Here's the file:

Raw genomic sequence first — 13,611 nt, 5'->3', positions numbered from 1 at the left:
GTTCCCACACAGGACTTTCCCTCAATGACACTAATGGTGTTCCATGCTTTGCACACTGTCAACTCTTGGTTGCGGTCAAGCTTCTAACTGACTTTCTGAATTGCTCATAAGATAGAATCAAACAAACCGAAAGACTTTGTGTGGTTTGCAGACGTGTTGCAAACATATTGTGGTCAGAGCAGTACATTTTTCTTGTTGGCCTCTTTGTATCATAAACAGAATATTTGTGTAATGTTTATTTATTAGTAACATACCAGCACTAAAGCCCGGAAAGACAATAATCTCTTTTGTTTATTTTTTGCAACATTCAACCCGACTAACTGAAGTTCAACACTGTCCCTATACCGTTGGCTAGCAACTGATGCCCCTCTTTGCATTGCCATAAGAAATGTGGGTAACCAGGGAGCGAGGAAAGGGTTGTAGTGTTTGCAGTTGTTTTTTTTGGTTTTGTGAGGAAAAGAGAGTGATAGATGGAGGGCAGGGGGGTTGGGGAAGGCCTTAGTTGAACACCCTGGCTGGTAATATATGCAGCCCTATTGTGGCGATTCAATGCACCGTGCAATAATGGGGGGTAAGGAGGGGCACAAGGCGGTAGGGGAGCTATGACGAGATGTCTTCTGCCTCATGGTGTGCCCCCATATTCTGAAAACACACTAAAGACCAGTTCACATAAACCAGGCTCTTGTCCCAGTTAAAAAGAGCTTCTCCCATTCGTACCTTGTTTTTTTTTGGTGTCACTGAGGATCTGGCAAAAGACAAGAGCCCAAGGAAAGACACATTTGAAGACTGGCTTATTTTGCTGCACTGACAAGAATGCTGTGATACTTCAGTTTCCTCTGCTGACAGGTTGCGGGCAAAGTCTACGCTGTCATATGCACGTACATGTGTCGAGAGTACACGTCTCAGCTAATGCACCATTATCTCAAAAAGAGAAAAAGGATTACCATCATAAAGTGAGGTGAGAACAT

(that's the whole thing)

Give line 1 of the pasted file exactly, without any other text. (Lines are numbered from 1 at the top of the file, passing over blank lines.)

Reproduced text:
Raw genomic sequence first — 13,611 nt, 5'->3', positions numbered from 1 at the left: